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These cheering occurrences, these demonstrations of capacity, give us the greatest encouragement in the large work which is before this Academy. Let us enter upon that work, this year, with high hopes, with large purposes, and with calm and earnest persistence. I trust that we shall bear in remembrance that the work we have undertaken is our special function; that it is a work which calls for cool thought, for laborious and tireless painstaking, and for clear discrimination; that it promises nowhere wide popularity, or, exuberant eclat; that very much of its ardent work is to be carried on in the shade; that none of its desired results will spring from spontaneity; that its most prominent features are the demands of duty to a needy people; and that its noblest rewards will be the satisfaction which will spring from having answered a great responsibility, and having met the higher needs of a benighted and struggling Race.


[1] _Baptism_, for well nigh a century, was denied Negro slaves in the colonies, for fear it carried emancipation with it. Legislation on Education began at a subsequent date. In 1740 it was enacted in SOUTH CAROLINA: "Whereas, the having slaves taught to write or suffering them to be employed in writing, may be attended with great inconvenience, Be it enacted, That all and every person or persons whatsoever who shall hereafter teach or cause any slave or slaves to be taught to write, or shall use or employ any slave as a Scribe in any manner of writing, hereafter taught to write; every such person or persons shall forever, for every such offense, forfeit the sum of 100 current money."

The next step, in South Carolina, was aimed against mental instruction of _every kind_, in reading and writing.

A similar law was passed in Savannah, Georgia. In 1711, in the Colony of Maryland, a _special enactment_ was passed to bar freedom by baptism and in 1715, in South Carolina! See "_Stroud's Slave Laws_."

[2] At the time when France was on the eve of plunging deeply into the slave trade and of ruining her colonies by the curse of Slavery, the ABBE GREGOIRE stept forth in vindication of the Negro, and published his celebrated work--"The Literature of Negroes." In this work he gives the names and narrates the achievements of the distinguished Negroes, writers, scholars, painters, philosophers, priests and Roman prelates, in Spain, Portugal, France, England, Holland, Italy and Turkey who had risen to eminence in the 15th century.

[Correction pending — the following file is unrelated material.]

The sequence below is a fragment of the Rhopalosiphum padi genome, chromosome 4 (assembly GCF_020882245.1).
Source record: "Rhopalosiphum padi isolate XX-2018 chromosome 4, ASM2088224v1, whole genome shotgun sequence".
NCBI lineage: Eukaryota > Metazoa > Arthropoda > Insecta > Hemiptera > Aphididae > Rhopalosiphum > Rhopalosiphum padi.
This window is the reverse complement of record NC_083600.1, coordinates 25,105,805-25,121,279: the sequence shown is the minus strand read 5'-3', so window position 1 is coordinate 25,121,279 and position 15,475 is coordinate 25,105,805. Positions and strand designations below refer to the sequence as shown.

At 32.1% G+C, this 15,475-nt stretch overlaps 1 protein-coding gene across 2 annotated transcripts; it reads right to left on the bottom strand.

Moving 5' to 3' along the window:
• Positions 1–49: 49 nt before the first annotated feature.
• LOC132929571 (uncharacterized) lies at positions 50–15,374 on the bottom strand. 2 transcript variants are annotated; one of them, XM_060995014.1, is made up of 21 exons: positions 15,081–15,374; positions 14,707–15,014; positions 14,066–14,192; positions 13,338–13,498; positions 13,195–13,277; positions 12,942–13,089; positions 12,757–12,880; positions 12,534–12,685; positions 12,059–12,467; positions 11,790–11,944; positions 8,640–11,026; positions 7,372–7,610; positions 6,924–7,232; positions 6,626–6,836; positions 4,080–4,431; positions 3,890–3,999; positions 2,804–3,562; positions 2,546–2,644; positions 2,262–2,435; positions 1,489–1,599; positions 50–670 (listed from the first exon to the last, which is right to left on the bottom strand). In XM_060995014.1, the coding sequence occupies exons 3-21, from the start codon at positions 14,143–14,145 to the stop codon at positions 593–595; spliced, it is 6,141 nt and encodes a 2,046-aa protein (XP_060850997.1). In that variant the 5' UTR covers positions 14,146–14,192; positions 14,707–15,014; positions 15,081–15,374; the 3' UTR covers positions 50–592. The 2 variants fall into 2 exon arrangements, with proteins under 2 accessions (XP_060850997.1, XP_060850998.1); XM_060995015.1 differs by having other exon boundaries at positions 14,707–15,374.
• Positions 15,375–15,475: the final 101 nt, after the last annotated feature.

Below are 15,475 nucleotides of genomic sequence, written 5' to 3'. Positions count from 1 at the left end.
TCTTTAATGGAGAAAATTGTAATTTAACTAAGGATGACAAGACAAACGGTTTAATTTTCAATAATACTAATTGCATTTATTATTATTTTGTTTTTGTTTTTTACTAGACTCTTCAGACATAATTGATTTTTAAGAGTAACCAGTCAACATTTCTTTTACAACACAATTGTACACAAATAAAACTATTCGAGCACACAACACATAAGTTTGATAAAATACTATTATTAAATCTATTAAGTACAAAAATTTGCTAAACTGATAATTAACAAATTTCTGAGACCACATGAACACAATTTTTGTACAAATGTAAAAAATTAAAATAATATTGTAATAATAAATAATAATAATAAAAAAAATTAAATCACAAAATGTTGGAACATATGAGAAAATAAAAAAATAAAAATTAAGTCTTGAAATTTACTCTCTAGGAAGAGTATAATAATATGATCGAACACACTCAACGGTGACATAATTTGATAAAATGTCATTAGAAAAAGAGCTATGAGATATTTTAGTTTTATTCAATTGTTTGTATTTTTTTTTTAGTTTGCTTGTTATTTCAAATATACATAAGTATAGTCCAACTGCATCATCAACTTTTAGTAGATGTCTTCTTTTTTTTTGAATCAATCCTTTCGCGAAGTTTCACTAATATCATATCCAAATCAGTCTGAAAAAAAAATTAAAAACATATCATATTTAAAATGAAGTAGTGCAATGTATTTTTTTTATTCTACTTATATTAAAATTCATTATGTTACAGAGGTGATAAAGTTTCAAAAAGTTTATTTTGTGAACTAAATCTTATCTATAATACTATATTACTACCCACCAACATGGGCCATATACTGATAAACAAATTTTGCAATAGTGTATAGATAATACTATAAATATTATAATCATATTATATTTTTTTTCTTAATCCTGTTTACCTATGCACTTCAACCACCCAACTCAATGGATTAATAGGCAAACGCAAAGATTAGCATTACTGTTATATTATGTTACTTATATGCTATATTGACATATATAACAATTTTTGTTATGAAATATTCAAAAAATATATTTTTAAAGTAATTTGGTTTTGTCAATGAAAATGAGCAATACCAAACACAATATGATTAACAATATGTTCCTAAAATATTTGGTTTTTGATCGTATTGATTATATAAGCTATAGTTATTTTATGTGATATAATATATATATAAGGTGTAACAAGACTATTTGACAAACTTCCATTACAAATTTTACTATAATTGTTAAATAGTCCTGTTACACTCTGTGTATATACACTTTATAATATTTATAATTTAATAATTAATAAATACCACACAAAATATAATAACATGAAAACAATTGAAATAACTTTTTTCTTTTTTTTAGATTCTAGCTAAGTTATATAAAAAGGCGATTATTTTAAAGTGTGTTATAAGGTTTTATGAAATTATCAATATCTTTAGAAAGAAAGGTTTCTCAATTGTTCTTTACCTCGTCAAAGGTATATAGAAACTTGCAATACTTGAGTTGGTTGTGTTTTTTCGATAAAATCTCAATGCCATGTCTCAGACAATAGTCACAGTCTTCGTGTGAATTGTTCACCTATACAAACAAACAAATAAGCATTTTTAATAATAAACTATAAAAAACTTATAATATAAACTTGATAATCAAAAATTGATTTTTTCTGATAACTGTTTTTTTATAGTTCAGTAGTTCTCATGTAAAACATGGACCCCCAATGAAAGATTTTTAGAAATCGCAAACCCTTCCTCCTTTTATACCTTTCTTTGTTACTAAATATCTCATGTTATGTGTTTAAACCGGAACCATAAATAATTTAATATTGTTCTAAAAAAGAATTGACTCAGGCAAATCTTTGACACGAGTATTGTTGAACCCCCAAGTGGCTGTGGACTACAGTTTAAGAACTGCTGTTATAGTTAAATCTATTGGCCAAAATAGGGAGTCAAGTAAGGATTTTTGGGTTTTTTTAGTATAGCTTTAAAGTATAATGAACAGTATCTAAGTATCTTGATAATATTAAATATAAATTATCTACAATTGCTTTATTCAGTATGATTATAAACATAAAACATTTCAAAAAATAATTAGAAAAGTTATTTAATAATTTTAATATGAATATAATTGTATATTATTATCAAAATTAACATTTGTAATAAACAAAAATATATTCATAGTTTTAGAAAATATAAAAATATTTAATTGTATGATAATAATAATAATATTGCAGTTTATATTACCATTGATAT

Not long after BLUMENBACH declared that "entire and large provinces of Europe might be named, in which it would be difficult to meet with such good writers, poets, philosophers, and correspondents of the French Academy; and that moreover there is no savage people, who have distinguished themselves by such examples of perfectibility and capacity for scientific cultivation: and consequently that none can approach more nearly to the polished nations of the globe than the Negro."

[3] "Oberlin College" in Ohio was the first opening its doors to the Negro in 1836.

[4] "I am not so old as some of my young friends may suspect, but I am too old to go into the business of 'carrying coals to Newcastle.' * * * *

The colored citizen of the U. S. has already graduated with respectable standing from a course of 250 years in the University of the old-time type of Manual labor. The South of to-day is what we see it largely because the colored men and women at least during the past 250 years, have not been lazy 'cumberers of the ground,' but the grand army of laborers that has wrestled with nature and led these 16 States out of the woods thus far on the highroad to material prosperity. It is not especially necessary that the 2,000,000 of our colored children and youth in the southern common schools should be warned against laziness, and what has always and everywhere come of that since the foundation of the world."

The Rev. A. D. Mayo, M. A., LL. D.

Address before State Teachers' Association (Colored) Birmingham, Ala.

[5] I owe Mr. Anderson an apology for omitting this references to his book on the delivery of this address. It was prepared while its author was in a foreign land; but had passed entirely from his memory in the preparation of this address.

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